A full-spectrum supplier of professional and architectural lighting solutions, Felio Sylvania supplies state-of-the-art products and systems to public, commercial and private sectors around the world. Sylvania delivers intelligent building solutions through its SylSmart digital solutions based on qualified bluetooth® mesh, which offers highly efficient, reliable, secure and data-rich solutions. The products are used in a wide variety of industrial, commercial and consumer applications, including logistics, office, retail, hospitality, museums and galleries, education and homes.
I recently had the opportunity to speak with Edward Lees, Head of Technical Product Development – Digital Solutions and Services for Feilo Sylvania International, about new trends in Bluetooth networked lighting control in 2022 and what to expect in 2023.
Q&A with Edward Lees from Sylvania
What trends in Bluetooth technology are you most noticing when it comes to networked lighting control?
“…the integration of Bluetooth technology in lighting products and accessories is now…almost a requirement.”
From 2021 to 2022, wireless and Bluetooth adoption has skyrocketed® technology. I strongly believe that the historical perception of Bluetooth technology as we knew it will be removed from our smartphones and become more widely accepted as a viable solution for domestic, commercial and industrial applications. From this starting point, the integration of Bluetooth technology in lighting products and accessories is now, more than ever before, almost an expected requirement. There are still many challenges in changing a 100+ year old industry through digitization that need to be addressed, but the future looks bright.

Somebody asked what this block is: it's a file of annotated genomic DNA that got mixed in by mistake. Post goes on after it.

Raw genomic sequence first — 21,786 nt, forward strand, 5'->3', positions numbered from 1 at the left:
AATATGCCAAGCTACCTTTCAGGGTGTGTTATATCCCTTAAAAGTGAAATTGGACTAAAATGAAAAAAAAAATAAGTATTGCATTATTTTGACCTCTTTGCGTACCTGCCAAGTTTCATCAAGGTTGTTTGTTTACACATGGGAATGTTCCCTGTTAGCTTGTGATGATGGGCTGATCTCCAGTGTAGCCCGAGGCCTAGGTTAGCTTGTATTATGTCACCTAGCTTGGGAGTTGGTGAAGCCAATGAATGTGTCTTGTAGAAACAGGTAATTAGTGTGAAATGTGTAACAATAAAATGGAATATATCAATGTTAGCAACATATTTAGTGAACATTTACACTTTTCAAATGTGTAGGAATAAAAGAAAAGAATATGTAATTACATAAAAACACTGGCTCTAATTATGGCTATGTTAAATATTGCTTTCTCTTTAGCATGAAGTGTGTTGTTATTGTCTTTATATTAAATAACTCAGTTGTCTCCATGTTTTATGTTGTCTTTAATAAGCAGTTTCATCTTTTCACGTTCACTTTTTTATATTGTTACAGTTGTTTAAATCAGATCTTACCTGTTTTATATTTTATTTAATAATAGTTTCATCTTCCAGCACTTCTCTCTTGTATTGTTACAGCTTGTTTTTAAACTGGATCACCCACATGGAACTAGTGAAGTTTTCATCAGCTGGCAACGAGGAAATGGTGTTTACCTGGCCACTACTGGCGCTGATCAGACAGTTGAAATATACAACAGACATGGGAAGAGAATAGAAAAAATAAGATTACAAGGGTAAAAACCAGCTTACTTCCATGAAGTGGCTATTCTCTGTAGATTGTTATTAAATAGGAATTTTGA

What do you expect the new trends in 2023 to be for Bluetooth technology in networked lighting control?
Interoperability and the ability to backhaul data from qualified Bluetooth® mesh lighting control systems will be the biggest change in lighting in 2023. Intelligent buildings will increasingly require environmental sensing and processing at the edge. But getting the data from those devices from different vendors can be challenging and slow the adoption of intelligent lighting systems. It could also breed animosity for what should be a great opportunity to increase our buildings.
By leveraging the ubiquitous and ubiquitous nature of lighting, we can collect a large amount of data from various sensors and provide a gateway to the internet with no dramatic deployment requirements and minimal disruption. In the long term, lighting will be combined with Bluetooth technology to enable service delivery in the form of asset location services, and in particular, corner of arrival (AoA) technology will help strengthen lighting as the digital backbone of the building.